Independence is not the Same Thing as Being Alone

A brand new school year can bring a rainbow of mixed feelings and emotions.  The idea of a new beginning can lead to feelings of anxiety, strength, fear, courage, and hope just to name a few.  Although there are many uncertainties, one thing you know for sure is that more will be expected of you as you move on to a higher grade.

Is this because the subjects are getting harder?  Are there more projects assigned?  More activities to manage?   All of that could be true, but also true is the expectation that you will become more independent with each passing year.   You will be expected to personally manage all the new demands that come your way.

Some teachers are very direct about their expectations.  They may say things like, “Now that you’re in (fill in the blank) grade, we expect you to (fill in the blank).”

Parents, coaches, or other adults may also bring this to your attention in various situations.  Whether it’s pointed out or not, you may begin craving a new sense of freedom but also feel conflicted by all the new demands you’re experiencing.

Doing things on your own does not mean you’re alone.  Consider the following guidelines to help you achieve success during this new transition:

  • Know who you can count on for support.  Make a list of people whom you can turn to that will be able to assist you.  Think of at least one or two people in each area of your life.

Academic Support: a teacher, advisor, or classmate

Emotional Support: A coach, parent, relative or best friend.

Social Support: A friend, school counselor, or religious leader

  • Ask for help when you need it.  Even adults need to lean on others at times or ask for advice or support.  Maybe you need some tips on time management skills or need certain supplies to stay organized.  Recognizing your needs and asking for help to accomplish your goals shows a lot of independence.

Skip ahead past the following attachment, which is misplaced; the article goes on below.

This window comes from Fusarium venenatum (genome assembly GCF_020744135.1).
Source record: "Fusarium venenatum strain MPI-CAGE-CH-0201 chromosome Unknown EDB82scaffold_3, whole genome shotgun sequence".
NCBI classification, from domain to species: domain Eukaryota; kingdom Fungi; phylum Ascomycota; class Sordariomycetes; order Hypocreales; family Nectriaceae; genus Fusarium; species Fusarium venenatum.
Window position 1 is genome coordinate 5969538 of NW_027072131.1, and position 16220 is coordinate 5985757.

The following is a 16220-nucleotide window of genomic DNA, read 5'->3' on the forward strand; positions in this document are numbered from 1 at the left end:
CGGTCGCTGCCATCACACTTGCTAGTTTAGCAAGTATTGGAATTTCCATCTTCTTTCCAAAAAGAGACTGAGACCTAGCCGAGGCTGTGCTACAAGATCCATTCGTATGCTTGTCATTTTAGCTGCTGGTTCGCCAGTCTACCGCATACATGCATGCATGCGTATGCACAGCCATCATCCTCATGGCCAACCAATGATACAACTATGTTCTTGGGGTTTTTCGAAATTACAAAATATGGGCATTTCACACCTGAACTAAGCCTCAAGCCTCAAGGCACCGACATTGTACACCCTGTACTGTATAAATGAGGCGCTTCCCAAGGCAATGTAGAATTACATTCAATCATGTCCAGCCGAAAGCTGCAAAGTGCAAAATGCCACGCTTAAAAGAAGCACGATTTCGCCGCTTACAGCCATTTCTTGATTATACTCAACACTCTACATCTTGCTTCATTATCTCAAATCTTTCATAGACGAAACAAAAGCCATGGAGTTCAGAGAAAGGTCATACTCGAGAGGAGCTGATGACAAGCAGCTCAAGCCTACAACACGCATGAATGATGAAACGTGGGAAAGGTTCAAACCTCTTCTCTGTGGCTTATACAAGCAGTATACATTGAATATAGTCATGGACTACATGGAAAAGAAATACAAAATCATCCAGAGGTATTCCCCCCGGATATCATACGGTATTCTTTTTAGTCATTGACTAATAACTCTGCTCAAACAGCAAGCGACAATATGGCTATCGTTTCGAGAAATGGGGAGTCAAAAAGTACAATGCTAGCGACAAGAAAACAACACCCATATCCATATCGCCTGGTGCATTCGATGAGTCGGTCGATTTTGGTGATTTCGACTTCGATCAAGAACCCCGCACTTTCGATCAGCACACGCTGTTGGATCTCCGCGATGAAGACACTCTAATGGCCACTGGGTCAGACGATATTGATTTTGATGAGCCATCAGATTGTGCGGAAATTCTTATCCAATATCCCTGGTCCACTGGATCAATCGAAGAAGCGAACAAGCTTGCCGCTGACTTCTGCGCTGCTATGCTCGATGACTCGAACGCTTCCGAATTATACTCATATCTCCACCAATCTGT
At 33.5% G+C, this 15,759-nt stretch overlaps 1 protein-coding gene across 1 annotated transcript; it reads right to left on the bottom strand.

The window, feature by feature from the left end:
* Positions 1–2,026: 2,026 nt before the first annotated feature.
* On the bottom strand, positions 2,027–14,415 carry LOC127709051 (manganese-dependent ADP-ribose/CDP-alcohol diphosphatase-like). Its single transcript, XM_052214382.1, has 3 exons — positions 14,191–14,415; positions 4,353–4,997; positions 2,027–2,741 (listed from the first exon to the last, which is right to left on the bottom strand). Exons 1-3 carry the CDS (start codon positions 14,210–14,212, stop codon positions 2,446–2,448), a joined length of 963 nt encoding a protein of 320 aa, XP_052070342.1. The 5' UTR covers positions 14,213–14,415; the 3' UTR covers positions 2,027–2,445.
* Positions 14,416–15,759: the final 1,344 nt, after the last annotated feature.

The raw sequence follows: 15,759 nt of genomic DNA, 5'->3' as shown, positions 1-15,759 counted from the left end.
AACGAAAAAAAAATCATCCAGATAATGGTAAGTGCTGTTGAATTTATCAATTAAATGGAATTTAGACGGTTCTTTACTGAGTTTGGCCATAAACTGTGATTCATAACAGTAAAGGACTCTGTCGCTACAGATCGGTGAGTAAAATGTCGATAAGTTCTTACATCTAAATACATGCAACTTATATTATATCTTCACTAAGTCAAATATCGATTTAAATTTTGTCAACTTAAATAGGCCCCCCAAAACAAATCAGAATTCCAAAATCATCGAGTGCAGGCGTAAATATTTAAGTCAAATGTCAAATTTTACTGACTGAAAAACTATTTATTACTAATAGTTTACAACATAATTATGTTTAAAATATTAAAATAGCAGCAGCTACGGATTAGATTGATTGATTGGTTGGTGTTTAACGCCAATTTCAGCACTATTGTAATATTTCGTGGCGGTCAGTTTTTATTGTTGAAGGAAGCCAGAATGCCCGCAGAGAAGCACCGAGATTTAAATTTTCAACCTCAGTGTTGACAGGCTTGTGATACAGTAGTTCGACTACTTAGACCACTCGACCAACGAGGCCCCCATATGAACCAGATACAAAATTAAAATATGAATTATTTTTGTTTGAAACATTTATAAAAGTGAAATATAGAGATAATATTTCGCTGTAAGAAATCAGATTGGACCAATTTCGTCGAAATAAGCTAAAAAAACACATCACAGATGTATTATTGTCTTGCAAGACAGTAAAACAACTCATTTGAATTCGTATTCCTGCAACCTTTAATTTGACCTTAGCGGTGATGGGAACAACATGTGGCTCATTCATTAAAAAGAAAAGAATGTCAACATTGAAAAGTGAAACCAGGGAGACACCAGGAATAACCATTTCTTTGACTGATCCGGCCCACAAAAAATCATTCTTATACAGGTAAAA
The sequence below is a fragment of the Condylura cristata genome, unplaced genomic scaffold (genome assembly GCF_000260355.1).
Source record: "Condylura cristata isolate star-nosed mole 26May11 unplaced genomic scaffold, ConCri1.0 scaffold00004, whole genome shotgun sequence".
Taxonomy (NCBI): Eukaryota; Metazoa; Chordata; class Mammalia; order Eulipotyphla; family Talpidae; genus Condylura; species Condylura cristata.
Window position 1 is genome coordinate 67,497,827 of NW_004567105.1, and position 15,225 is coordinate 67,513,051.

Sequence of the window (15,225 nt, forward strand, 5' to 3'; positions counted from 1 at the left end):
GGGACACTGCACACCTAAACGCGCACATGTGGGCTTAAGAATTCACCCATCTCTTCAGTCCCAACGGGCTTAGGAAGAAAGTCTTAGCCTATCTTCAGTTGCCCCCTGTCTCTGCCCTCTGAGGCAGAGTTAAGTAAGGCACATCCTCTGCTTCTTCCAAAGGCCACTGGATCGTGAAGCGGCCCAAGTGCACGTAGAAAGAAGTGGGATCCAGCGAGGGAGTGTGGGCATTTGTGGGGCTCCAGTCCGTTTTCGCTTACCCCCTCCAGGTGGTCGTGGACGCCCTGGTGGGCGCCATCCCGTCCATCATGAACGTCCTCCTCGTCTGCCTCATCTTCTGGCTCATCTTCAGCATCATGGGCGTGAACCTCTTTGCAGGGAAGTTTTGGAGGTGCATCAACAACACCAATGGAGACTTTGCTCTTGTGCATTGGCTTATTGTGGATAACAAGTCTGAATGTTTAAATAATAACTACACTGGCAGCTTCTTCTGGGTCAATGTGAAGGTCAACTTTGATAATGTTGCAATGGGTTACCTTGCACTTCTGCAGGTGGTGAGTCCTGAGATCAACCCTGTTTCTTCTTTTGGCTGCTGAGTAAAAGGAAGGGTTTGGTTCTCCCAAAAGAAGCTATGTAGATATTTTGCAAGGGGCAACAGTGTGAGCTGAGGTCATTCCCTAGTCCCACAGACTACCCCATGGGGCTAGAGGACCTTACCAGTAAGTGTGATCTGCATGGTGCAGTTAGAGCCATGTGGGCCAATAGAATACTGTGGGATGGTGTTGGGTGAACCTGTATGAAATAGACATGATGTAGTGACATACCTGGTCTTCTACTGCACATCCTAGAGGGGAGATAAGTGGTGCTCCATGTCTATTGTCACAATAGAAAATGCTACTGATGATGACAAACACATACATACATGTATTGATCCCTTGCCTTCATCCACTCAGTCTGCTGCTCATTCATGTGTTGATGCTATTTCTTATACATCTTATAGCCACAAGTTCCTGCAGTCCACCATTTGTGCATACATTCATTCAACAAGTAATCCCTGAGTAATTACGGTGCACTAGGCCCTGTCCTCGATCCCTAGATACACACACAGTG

• Know your limits.  Maybe you would like to join the band and try out for a new sport.  That’s great, but consider your other responsibilities before you take on too much at once.  Maybe adding only one after-school activity is the best option for now.  If you’re unsure, consider trying out for something new in the spring after you have a handle on your schoolwork, than decide what you feel you can comfortably manage.

Achieving independence comes with maturity, growth, and practice.  Don’t feel ashamed or be afraid to let someone know when you need support.  Ultimately, you are still the one that carries through with the guidance or advice you are given.  You have the last say on how you’re going to solve a problem, manage your time, and stay on top of your responsibilities.  Believe in your abilities, and praise your efforts when you take positive steps that lead to your success.


Independence isn’t doing your own thing; It’s doing the RIGHT thing on your own.– Kim John Payne

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